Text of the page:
Speaker 2:

And I would say probably three quarters of the companies that come to us don't understand necessarily all of those either have a performer or understand all the milestones along the way to get there, and so we kind of help craft that together, because most people haven't either done it themselves or don't really have a good idea how to think through that kind of map it all out and align it so it works. The other thing I would say is you know what I look at normally the thought process or the beginning framework of the business plan or the deck that you've got, and I actually, before we ever sit down, I have the clients filled a questionnaire and I spend three, four, five days and I probably spend anywhere from eight to 10 to 12 to 15 hours of thinking and prep work to try to really not to use the time that we're working together to understand the business, make sure I really understand it, understand the bigger picture, goals, objectives, kind of get a mind. What are the milestones along the way. But then I really want to say is what's missing here? What are the missing pieces? Whether it be the story, whether the financial story, whether it be the differentiators, the value proposition, whether it be the packaging of the plant, that specific programs or the products, what's missing here? You know, you know we had all, but you just kind of read it all and packaged it and come up with this and that I go.

Speaker 2:

Well, a lot of you've got the majority of it. You just need a different perspective to be able to help you identify what's the missing pieces? How do we put it in a what I call a story framework that makes sense? How do we effectively communicate that in nice, tight and compelling fashion that's clear and concise. But then also, how do we put together that last 15, 20%? That's going to make 100% of the difference.

Speaker 2:

So a lot of clients, it's not just like a wave of magic wand and well, a lot, it's a million times better. I would say 90% of the time. They have the majority of the pieces, but they need the last 10, 15, 20% put together, framed, put it into a package, effectively communicated. That's going to make 100% of the difference and that's really what we see all the time, and there are some that they're only halfway there and they need my help to be able to say here's all the things you need to do.

Speaker 2:

This may take you 30, 60, 90 days to be able to put all these things together and then we can reconvene and the first session, part one, the second session would be. Part two could be 60 days from now. While they're building out their performance, while they're building out what the incentives are, while they're finishing up their product or their product development, or buying or buying some opportunities, and so all these different scenarios, and our job is how do we help find those missing pieces, help people understand, you know on what those are, and then how do we take that, get them over the finish line and say, voila, we've got something that's a million times better. And now it really tells a compelling story. It's going to make your job a million times easier raising money.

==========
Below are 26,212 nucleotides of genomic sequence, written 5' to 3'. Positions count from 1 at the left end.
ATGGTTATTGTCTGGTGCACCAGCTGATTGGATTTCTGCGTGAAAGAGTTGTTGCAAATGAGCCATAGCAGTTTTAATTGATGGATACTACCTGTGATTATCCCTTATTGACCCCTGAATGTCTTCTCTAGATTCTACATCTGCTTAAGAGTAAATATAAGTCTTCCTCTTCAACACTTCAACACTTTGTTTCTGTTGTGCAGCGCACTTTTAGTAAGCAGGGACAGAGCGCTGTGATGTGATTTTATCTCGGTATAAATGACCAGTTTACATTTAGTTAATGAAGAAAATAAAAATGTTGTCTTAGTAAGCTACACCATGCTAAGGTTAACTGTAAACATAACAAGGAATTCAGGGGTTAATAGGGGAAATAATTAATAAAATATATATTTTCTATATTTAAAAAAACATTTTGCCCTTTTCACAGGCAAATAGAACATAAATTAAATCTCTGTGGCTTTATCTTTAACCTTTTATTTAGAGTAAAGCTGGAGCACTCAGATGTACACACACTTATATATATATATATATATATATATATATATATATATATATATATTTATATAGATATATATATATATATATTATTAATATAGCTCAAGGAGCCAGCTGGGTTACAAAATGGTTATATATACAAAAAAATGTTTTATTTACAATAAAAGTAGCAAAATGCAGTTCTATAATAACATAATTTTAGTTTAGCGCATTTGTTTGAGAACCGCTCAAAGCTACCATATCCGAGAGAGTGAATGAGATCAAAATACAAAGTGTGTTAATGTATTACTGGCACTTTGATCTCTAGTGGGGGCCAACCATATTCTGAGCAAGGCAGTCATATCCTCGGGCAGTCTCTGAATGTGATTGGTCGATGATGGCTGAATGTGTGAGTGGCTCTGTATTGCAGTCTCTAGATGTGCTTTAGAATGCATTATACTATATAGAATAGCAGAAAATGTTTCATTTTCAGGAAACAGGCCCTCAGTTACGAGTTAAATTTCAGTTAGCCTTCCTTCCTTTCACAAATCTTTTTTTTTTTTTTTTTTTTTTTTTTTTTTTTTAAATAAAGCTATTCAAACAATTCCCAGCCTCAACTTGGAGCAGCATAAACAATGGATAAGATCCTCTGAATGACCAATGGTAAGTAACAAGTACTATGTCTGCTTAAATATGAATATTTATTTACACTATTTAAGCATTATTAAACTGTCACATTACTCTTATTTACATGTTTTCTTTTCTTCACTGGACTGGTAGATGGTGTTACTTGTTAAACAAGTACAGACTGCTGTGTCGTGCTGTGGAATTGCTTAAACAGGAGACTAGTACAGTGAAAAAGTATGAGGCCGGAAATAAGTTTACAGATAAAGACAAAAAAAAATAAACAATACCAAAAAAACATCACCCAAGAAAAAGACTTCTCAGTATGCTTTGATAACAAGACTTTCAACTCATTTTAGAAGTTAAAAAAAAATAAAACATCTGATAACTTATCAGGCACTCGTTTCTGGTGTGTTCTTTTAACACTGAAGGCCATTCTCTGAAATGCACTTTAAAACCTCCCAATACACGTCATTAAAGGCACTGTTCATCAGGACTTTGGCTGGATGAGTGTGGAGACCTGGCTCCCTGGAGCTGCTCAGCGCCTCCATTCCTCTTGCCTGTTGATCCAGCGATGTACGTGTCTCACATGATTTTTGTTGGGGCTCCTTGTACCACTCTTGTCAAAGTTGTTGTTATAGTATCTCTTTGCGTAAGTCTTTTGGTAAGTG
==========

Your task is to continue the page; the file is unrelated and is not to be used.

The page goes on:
Speaker 1:

And you, you've done something there that I think is near and dear and I understand it is. You're not emotionally attached to it like the entrepreneur is, so you're going to see things and unpack things that are going to be from a different you know or a viewpoint, and it's invaluable. I mean, that's just the amount of information that you shared with me. The time that you reviewed my deck was huge, to where it's evolved and I'm sure there's there's air. But to have that feedback and then have somebody like yourself give it to an index myself or another entrepreneur you grow from it and you only have the best interest for our entity, for the deck, whatever we're working on and I think as a small business owner or entrepreneur, I've struggled with that because it becomes so personal, because I'm entrenched with it and we struggle with it.

Speaker 2:

Yeah, and I'd be the bearer of reality. And so a lot of times I have to tell people that their baby's ugly, you know, okay.

Speaker 1:

It is, I mean good feedback, and one of that things was you know, there's some stuff in here. I get it.

Speaker 2:

I mean it's life, yeah, this life.

Speaker 2: